“When I was five years old, scissors in hand, I opened the door to my small closet, pulled out my blue flowered “big girl” dress and cut off the puffy sleeves. I hated those sleeves. That was my first deep dive into the fashion design world. As a teenager, I would whip up outfits for parties, made a “sister of the bride” dress and loved being a stylist to the stars (my friends). When I was 16 years old, armed with $25 and a scarf I made, I sat on the stairs anxiously waiting for my big brother to come home from Yale for the weekend so I could borrow money to pay for my trip from Pittsburgh to New York City where I would show “them” my fashion creations.

But those dreams died when my guidance counselor who didn’t have a clue how to guide a teenager who didn’t want to be a teacher or nurse, told me to drop the fashion dream because I didn’t have what it took (I could drape and sew, but couldn’t draw). As I look back, my love for fashion design was my desire to connect my creativity to help women look and feel their best as they walk down the runways of life. Because life is filled with runways – from walking in the door for an interview to meeting the boyfriend’s parents.

I never did become a fashion designer but I did become an entrepreneur that gave me the freedom to connect my creativity with helping women – not in what they’re wearing (although I have been a stylist in my career), but something even more important — in creating platforms for them to amplify their voices, share their stories and dreams, and encourage others to join them. I give women, especially young women, a different runway to walk down — a powerful runway filled with their stories.” –Denise Restauri, 60-something, GirlQuake Founder & CEO, Forbes Contributor and author

Jen Glantz – From Barbie Fan to Blogger

1933760_547893155612_8109_n“I played with Barbie dolls a lot when I was little. I’m talking more than I played with other little (non-plastic) humans. These Barbies were my closest friends. They knew the intimate details of my elementary school life and they never complained when I spent hours dressing them up, combing their hair and having them flirt with Ken and his crew of surfer-like hotties. While other girls were trying out hobbies that would stick with them from training bras to learning Victoria’s Secret, I played with my dolls.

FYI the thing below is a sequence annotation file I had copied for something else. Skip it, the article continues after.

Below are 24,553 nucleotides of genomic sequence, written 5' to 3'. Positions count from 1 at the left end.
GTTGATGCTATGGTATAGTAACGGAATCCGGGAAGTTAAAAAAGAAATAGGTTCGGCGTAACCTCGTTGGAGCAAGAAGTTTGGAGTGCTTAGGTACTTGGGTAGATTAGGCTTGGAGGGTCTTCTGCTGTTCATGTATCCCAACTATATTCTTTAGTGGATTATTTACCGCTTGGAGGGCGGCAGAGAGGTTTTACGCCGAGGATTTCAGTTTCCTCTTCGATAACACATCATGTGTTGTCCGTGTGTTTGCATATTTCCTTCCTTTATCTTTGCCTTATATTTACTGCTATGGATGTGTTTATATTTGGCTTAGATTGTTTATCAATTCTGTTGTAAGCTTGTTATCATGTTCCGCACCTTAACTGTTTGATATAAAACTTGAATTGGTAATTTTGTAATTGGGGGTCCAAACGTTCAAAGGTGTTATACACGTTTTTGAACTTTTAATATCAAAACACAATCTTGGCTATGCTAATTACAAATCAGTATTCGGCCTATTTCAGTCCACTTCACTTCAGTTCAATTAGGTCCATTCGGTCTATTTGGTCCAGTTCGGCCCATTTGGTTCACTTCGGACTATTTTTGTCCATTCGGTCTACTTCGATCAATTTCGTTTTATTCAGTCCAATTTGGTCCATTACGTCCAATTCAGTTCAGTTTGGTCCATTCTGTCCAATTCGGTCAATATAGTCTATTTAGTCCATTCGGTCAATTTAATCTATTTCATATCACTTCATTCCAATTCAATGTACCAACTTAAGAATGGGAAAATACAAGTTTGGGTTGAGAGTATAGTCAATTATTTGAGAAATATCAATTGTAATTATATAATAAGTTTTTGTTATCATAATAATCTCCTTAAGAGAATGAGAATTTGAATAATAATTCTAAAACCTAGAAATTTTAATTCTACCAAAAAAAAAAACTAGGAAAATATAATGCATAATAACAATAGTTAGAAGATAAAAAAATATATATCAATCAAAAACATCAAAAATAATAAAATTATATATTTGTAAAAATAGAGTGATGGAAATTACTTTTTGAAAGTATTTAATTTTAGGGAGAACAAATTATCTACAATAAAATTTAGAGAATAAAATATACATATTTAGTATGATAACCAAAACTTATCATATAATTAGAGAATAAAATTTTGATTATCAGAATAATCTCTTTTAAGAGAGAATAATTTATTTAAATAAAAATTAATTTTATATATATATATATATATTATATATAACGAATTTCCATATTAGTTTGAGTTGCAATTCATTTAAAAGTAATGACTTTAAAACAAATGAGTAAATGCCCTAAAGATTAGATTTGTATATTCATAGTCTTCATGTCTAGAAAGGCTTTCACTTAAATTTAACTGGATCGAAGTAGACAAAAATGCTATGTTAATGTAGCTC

I was painfully shy as a little girl, so playing with my Barbies was the first way I was able to express myself comfortably. Then, I started to read…a lot. I fell madly in love with stories and poetry…with characters and dialogue and people and places and things. The realization that so much could be let out to the world without saying a single word inspired me…and opened up a whole new life for me.

As a girl who could barely speak her three letter name without trembling and turning vampire red, the idea of writing became the ultimate answer to my lack of verbal expression.

At age 6, while I was creating stories with my Barbies or crayon-writing poetry on computer paper, I don’t think I knew I wanted to grow up to be a blogger and the author of a book of dating disaster stories. But I do think I learned very early on that there are powerful stories living inside of us. Turns out I would forever find a way to tell those stories – even when I grew out of Limited Too dresses.” –Jen Glantz, 20-something, author, blogger and founder of Bridesmaid for Hire

Did a younger version of yourself lead you a particular direction in your career? We’d love to hear your story in the comments or in your own post. Stay tuned next week for Part 2 in this series.

Flo 3Stephanie Florence is a 20-something who can talk to a brick wall and dance to a kazoo. She contributes to the 40:20 Vision as the Millennial editor and on every day that ends in “y” you can find Stephanie meeting people, telling exceedingly long stories and taking the approach of a student…always. Find her dancing around New York City in her personalized Chuck Taylors, complete with her Twitter handle: @StephanieFlo.